My husband's clerk made us all wreaths made from cornflakes mixed with small marshmallows mixed in with them and a lot of green food dye with the cinnamon redhots for holly berries on them. You can even hang them on the tree for decorations. They come out beautiful with a vivid emerald green color and look and taste great and kids really love them (like rice crispy treats)! Here is the recipe:

XMas Wreath Cookies

1/4 cup butter or oleomargarine
3 cups mini-marshmallows
1 1/2 teaspoons greed food color
4 cups unsweetened corn flakes (she notes Kelloggs are best)
Cinnamon Redhot candies

Heat butter and marshmallows in saucepan over low heat, stirring constantly until marshmallows are melted. Stir in food coloring. Remove from heat, stir in corn flakes. Cool just until warm. form mixture into 1" balls, place on greased cookie sheet (or wax paper). Make holes in center of balls, forming a wreath. Place candy on wreath for berries. Let stand until firm. Store in single layers, separated by wax paper in airtight container.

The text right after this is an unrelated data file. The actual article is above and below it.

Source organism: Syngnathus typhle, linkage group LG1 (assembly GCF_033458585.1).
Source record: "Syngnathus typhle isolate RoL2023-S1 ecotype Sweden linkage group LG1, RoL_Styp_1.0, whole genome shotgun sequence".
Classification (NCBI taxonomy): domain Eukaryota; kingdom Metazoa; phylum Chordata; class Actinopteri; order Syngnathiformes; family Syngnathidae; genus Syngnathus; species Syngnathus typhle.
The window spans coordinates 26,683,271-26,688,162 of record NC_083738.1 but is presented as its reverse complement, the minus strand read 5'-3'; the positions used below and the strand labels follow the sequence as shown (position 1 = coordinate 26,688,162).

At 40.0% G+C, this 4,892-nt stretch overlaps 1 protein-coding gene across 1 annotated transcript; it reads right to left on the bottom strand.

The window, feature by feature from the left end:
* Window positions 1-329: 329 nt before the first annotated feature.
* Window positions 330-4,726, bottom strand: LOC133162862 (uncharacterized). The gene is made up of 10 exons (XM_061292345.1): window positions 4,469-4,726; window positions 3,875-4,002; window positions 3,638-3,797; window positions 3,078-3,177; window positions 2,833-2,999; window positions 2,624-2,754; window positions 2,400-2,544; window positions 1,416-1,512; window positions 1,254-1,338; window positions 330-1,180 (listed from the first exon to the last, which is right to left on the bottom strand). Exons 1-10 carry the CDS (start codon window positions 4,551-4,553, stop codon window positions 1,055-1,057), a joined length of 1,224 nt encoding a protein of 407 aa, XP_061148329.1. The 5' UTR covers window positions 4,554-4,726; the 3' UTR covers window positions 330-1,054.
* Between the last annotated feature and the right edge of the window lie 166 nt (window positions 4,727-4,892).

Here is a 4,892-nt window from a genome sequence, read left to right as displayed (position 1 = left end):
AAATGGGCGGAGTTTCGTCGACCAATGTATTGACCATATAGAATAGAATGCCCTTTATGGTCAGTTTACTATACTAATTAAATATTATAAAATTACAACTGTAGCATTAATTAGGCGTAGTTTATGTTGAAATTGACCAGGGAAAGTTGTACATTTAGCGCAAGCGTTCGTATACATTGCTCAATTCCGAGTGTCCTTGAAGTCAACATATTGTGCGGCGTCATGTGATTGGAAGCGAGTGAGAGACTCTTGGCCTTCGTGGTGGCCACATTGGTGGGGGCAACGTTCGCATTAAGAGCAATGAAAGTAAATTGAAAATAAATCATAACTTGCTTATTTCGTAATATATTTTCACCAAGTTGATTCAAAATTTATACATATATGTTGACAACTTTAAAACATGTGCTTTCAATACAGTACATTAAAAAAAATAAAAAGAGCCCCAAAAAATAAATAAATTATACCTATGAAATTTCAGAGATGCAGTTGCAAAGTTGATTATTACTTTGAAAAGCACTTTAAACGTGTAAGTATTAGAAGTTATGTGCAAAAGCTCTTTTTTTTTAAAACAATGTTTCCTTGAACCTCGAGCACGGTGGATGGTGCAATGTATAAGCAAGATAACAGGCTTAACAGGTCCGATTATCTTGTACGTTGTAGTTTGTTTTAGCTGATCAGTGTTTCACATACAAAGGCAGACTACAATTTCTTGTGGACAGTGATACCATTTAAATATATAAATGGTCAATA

I also save llitle scraps from sewing projects and make them into either little quilts, or dolls for babies. My grandmother used to be very good at the dolls. For those, you take circles of left-over cloth (almost any kind will do, but harder to work with if too thick - should be washable though). Cut them into 3 or 4" circles and then put a wide and loose stitch (on 4 on the sewing machine) through just an 1/8" from the edge. Pull the threads tight and tie on each on, making a smaller circle from them, with the raw edges in the underside center hidden.